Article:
Saturday, October 25, 2014

The Origin of Humans Is Surprisingly Complicated

Some explanation is forthcoming in a new book to be out soon.  But anthropologists and Darwinists, will not like it and might leave bad reviews on my book. So, all five star reviews are welcomed and appreciated! lol


The latest molecular analyses and fossil finds suggest that the story of human evolution is far more complex—and more interesting—than anyone imagined

Many kinds of archaic humans walked the planet at the same time. How did Homo sapiens come to be the last species standing?
HUMAN FAMILY TREE used to be a scraggly thing. With relatively few fossils to work from, scientists' best guess was that they could all be assigned to just two lineages, one of which went extinct and the other of which ultimately gave rise to us. Discoveries made over the past few decades have revealed a far more luxuriant tree, however—one abounding with branches and twigs that eventually petered out. This newfound diversity paints a much more interesting picture of our origins but makes sorting our ancestors from the evolutionary dead ends all the more challenging, as paleoanthropologist Bernard Wood explains in the pages that follow.

So what do you think?” said Lee Berger. He had just opened the lids of two big wooden boxes, each containing the carefully laid out fossilized bones of a humanlike skeleton from Malapa, South Africa. These two individuals, who had drawn their last breath two million years ago, had created quite a stir. Most fossils are “isolated” finds—a jawbone here, a foot bone there. Scientists then have to figure out whether the pieces belong to the same individual. Think of walking down the highway and finding parts of cars—a broken fender here, part of a transmission there. Do they belong to the same model, or even make, of car? Or might they not have come from a car at all but from a pickup?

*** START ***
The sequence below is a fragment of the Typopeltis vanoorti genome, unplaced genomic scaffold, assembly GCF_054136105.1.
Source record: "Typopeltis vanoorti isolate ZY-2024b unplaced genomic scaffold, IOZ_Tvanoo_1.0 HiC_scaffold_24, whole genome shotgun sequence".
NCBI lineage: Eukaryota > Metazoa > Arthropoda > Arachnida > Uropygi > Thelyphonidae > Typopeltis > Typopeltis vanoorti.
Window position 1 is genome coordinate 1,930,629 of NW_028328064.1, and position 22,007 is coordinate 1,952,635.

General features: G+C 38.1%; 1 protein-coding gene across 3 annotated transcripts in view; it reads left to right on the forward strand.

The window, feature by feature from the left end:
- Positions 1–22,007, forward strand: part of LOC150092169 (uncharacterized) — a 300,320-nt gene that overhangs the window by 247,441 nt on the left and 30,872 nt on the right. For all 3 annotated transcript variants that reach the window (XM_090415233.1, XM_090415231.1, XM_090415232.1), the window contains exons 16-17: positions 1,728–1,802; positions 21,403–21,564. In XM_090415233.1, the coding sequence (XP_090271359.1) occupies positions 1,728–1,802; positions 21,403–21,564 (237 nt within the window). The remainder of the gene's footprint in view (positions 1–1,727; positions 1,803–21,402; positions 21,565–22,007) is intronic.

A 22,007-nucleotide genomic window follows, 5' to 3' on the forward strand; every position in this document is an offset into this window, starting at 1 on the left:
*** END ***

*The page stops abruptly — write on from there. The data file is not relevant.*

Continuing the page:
In contrast, the skeletons from Malapa, though not complete, are intact enough to reduce the possibility of random commingling. Like “Lucy” (unearthed in Ethiopia in 1974) and the “Turkana Boy” (found in Kenya in 1984), they have so much more to say than individual fossils. But they had made the headlines not because they are complete and so well preserved but because Berger, a paleoanthropologist at the University of the Witwatersrand, Johannesburg, had suggested that the individuals were part of a population that was directly ancestral to our own genus, Homo.

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